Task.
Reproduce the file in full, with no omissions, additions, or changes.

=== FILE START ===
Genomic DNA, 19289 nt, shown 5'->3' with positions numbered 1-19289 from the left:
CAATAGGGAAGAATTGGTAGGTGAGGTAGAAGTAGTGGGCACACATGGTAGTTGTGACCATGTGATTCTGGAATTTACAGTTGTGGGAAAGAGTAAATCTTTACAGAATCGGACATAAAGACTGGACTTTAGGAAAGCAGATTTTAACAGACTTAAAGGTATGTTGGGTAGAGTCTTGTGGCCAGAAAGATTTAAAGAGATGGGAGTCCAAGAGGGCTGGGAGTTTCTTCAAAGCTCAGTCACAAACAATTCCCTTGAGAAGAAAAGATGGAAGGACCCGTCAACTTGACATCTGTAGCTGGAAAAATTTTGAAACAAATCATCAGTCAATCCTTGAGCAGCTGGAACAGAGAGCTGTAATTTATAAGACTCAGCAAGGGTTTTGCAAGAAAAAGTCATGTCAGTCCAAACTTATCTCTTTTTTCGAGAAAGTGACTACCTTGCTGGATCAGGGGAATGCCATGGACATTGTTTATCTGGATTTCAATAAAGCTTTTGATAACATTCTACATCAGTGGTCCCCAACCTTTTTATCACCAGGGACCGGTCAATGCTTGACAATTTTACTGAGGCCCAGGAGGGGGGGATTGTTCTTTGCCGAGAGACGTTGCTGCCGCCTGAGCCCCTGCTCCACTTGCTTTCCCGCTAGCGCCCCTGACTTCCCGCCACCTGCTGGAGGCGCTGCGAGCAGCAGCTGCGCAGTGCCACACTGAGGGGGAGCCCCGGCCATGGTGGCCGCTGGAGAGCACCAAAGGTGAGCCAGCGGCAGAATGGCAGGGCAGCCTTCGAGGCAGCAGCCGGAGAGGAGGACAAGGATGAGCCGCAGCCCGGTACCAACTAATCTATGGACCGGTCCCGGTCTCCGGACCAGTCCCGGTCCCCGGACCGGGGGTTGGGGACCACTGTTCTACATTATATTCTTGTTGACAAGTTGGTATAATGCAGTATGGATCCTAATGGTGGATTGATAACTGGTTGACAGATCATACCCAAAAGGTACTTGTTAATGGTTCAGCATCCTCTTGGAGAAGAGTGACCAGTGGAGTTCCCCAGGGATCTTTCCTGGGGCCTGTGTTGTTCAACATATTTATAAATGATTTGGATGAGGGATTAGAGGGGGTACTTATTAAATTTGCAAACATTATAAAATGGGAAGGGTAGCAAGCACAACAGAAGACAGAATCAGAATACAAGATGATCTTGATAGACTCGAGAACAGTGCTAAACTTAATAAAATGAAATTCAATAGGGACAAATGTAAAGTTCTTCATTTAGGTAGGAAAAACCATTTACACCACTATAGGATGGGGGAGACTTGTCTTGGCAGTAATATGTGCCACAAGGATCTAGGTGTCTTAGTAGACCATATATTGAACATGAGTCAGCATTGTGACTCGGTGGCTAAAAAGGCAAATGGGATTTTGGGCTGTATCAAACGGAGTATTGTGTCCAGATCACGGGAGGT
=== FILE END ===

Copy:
Genomic DNA, 19289 nt, shown 5'->3' with positions numbered 1-19289 from the left:
CAATAGGGAAGAATTGGTAGGTGAGGTAGAAGTAGTGGGCACACATGGTAGTTGTGACCATGTGATTCTGGAATTTACAGTTGTGGGAAAGAGTAAATCTTTACAGAATCGGACATAAAGACTGGACTTTAGGAAAGCAGATTTTAACAGACTTAAAGGTATGTTGGGTAGAGTCTTGTGGCCAGAAAGATTTAAAGAGATGGGAGTCCAAGAGGGCTGGGAGTTTCTTCAAAGCTCAGTCACAAACAATTCCCTTGAGAAGAAAAGATGGAAGGACCCGTCAACTTGACATCTGTAGCTGGAAAAATTTTGAAACAAATCATCAGTCAATCCTTGAGCAGCTGGAACAGAGAGCTGTAATTTATAAGACTCAGCAAGGGTTTTGCAAGAAAAAGTCATGTCAGTCCAAACTTATCTCTTTTTTCGAGAAAGTGACTACCTTGCTGGATCAGGGGAATGCCATGGACATTGTTTATCTGGATTTCAATAAAGCTTTTGATAACATTCTACATCAGTGGTCCCCAACCTTTTTATCACCAGGGACCGGTCAATGCTTGACAATTTTACTGAGGCCCAGGAGGGGGGGATTGTTCTTTGCCGAGAGACGTTGCTGCCGCCTGAGCCCCTGCTCCACTTGCTTTCCCGCTAGCGCCCCTGACTTCCCGCCACCTGCTGGAGGCGCTGCGAGCAGCAGCTGCGCAGTGCCACACTGAGGGGGAGCCCCGGCCATGGTGGCCGCTGGAGAGCACCAAAGGTGAGCCAGCGGCAGAATGGCAGGGCAGCCTTCGAGGCAGCAGCCGGAGAGGAGGACAAGGATGAGCCGCAGCCCGGTACCAACTAATCTATGGACCGGTCCCGGTCTCCGGACCAGTCCCGGTCCCCGGACCGGGGGTTGGGGACCACTGTTCTACATTATATTCTTGTTGACAAGTTGGTATAATGCAGTATGGATCCTAATGGTGGATTGATAACTGGTTGACAGATCATACCCAAAAGGTACTTGTTAATGGTTCAGCATCCTCTTGGAGAAGAGTGACCAGTGGAGTTCCCCAGGGATCTTTCCTGGGGCCTGTGTTGTTCAACATATTTATAAATGATTTGGATGAGGGATTAGAGGGGGTACTTATTAAATTTGCAAACATTATAAAATGGGAAGGGTAGCAAGCACAACAGAAGACAGAATCAGAATACAAGATGATCTTGATAGACTCGAGAACAGTGCTAAACTTAATAAAATGAAATTCAATAGGGACAAATGTAAAGTTCTTCATTTAGGTAGGAAAAACCATTTACACCACTATAGGATGGGGGAGACTTGTCTTGGCAGTAATATGTGCCACAAGGATCTAGGTGTCTTAGTAGACCATATATTGAACATGAGTCAGCATTGTGACTCGGTGGCTAAAAAGGCAAATGGGATTTTGGGCTGTATCAAACGGAGTATTGTGTCCAGATCACGGGAGGT